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Is There Honor Among Crooks?
On the Importance of Trust in Criminal Relations
Paper presented at the annual meeting of the American Society of Criminology, Chicago, 15 November 2002
by Per Ole Johansen and Klaus von Lampe
According to conventional wisdom, trust is an essential feature of organized crime. Because criminals have no recourse to the judicial system in the event of contract violations and deceit, they have to rely largely on trust to cope with the risks that are inherent in interactions with others under conditions of illegality. Because trust is a necessary component of criminal relations, it is further argued, organized crime tends to be embedded in ties of kinship, ethnicity, and ritual kinship within Mafia-like fraternal organizations (Black et al., 2001:58; Bovenkerk, 1998:122; Kenney and Finckenauer, 1995:43; von Lampe, 1999:220-1; 2001b; Lupsha, 1986:33-4; Paoli, 2002:84).
Others have cast doubt on the general validity of these assumptions by arguing that organized crime is better characterized by a lack of trust (van Duyne et al., 2001:99, 127), as people who tend towards criminality are unlikely, in the words of Gottfredson and Hirschi, "to be reliable, trustworthy, or cooperative" (Gottfredson and Hirschi, 1990:213). Even life in the Mafia, as Diego Gambetta has stressed, is fraught with uncertainty, distrust, suspicion, paranoid anxiety and misunderstanding (Gambetta, 1996:152).
In our research on the illegal alcohol market in Norway (Johansen, 1994; 1998) and the illegal cigarette market in Germany (von Lampe, 2001a; 2002), we have come across myriad criminal networks that cover more or less the entire spectrum from criminal relations embedded in strong social ties to ad hoc contacts established across ethnic and cultural boundaries. These findings have given us the impetus for a closer examination of the significance of trust for the emergence and continued existence of criminal relations. Despite the broad attention that has been paid to this issue in the organized crime literature, no efforts have been made yet towards a systematic analysis.
The purpose of our paper is to take a cautious step in this direction by providing a tentative conceptualization of trust in the context of organized crime and to discuss its empirical relevance with regard to the two illegal markets for highly taxed goods that we are studying. Our data are derived primarily from interviews conducted with participants in the bootleg liquor market in Norway, and court files related to the contraband cigarette market in Germany.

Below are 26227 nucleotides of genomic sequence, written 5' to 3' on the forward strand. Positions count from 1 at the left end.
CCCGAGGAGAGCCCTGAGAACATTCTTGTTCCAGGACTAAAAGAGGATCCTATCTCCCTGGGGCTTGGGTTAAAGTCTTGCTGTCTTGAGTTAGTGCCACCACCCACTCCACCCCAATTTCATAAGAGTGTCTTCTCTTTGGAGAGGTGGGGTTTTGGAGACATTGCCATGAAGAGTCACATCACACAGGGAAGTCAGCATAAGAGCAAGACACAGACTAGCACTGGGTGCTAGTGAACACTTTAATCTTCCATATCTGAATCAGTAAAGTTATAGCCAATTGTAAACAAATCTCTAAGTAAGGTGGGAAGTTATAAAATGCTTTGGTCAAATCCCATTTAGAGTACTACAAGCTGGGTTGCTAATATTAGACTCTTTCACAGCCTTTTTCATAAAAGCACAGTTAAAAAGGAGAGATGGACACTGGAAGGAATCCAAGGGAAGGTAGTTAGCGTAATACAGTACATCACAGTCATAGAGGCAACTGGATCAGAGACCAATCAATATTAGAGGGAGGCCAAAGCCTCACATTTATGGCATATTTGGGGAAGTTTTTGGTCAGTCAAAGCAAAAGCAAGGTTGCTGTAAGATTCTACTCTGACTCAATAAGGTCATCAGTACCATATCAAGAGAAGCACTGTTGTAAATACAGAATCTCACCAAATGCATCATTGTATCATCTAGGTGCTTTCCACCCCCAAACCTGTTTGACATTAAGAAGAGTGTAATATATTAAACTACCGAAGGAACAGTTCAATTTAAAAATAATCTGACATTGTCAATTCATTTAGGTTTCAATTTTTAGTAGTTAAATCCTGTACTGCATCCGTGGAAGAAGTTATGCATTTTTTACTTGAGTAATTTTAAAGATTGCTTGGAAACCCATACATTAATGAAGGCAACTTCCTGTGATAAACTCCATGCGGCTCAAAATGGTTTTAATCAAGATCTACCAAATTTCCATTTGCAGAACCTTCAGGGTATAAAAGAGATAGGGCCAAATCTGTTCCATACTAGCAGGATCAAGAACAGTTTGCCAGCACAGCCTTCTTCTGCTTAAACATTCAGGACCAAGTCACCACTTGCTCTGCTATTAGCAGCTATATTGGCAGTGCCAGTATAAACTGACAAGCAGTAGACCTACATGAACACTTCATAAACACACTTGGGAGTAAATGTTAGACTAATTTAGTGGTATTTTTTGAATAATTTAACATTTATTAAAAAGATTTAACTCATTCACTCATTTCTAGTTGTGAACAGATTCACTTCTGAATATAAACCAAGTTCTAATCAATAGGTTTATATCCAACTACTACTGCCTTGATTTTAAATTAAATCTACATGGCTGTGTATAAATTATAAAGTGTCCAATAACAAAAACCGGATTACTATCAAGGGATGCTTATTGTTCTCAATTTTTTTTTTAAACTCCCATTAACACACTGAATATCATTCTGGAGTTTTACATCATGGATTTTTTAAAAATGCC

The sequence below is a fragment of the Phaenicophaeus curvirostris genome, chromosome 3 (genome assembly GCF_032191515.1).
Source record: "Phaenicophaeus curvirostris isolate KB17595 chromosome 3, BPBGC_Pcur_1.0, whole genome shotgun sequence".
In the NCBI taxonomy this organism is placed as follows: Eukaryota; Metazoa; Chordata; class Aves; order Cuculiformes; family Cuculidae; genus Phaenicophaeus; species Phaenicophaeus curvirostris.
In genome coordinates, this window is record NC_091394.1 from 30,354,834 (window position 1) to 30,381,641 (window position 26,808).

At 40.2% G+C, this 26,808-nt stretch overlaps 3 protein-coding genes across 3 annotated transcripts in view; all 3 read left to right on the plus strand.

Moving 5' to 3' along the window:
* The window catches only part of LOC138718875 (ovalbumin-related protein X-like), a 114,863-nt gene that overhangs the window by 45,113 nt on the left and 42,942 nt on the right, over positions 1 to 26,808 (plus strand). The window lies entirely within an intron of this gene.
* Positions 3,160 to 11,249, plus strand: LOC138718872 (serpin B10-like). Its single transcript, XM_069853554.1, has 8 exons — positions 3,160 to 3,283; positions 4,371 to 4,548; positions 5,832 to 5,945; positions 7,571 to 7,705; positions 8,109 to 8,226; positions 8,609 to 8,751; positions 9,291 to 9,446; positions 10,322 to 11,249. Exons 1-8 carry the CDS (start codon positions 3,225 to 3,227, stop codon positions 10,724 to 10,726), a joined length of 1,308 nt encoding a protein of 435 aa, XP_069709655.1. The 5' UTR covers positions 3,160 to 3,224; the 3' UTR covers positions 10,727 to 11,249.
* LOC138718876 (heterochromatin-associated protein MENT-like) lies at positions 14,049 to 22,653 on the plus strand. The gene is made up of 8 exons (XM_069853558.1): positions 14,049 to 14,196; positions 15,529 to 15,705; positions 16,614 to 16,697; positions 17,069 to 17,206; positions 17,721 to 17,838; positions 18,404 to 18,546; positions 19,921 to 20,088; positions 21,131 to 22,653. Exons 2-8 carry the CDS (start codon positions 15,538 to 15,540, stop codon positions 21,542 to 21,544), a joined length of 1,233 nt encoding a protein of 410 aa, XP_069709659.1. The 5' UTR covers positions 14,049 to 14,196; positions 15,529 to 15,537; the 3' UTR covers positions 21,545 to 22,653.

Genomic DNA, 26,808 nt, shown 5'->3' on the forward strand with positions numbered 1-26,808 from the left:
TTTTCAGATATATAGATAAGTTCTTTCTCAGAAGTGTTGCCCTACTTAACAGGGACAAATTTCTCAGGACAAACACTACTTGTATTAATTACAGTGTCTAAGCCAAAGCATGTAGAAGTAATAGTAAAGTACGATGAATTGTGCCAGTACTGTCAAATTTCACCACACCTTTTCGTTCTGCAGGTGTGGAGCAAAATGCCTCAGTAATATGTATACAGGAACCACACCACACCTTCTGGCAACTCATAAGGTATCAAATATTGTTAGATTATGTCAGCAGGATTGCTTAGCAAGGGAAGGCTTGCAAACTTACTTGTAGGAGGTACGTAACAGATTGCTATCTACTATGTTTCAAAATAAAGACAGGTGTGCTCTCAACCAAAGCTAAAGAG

A DEFINITION OF TRUST
The most appropriate frame of reference for discussing trust in the context of organized crime, we would like to argue, is a network approach. We view trust as a property of dyadic relations that form the basic elements of criminal networks. Criminal networks, in turn, constitute "the least common denominator of organized crime" (McIllwain, 1999:304) and should therefore be taken as the key empirical referent of the concept of organized crime (Hobbs and Dunnighan, 1998; Ianni, 1975; Johansen, 1996; von Lampe, 2001b; Morselli, 2001).
The dyadic relations we are concerned about involve a trusting person P and a trusted other person O. To the extent O can be trusted, he or she may be called trustworthy or loyal.
Conversely, O might place trust in P. But given the fact that neither theoretically, nor empirically trust needs to be mutual, and in the interest of clarity, we limit our attention in this paper to the perspective of P as a person who places trust in O.
Trust is a controversial issue in the social sciences, as reflected by the wide range of competing definitions used to describe it (Huemer, 1998; Laucken, 2001). For the purposes of our discussion, we define trust as the expectation of P, under conditions of uncertainty, that a) O will not harm P, even though b) O could harm P (see Gambetta, 1998:219).
Trust generally involves an element of risk (Misztal, 1996:18), but this is especially true in the sphere of illegality where no recourse can be taken to judicial institutions to seek compensation in the event that expectations of loyal behavior are violated (Paoli, 2002:84), and where every accomplice is a potential informer and hostile witness (Reuter, 1983:115).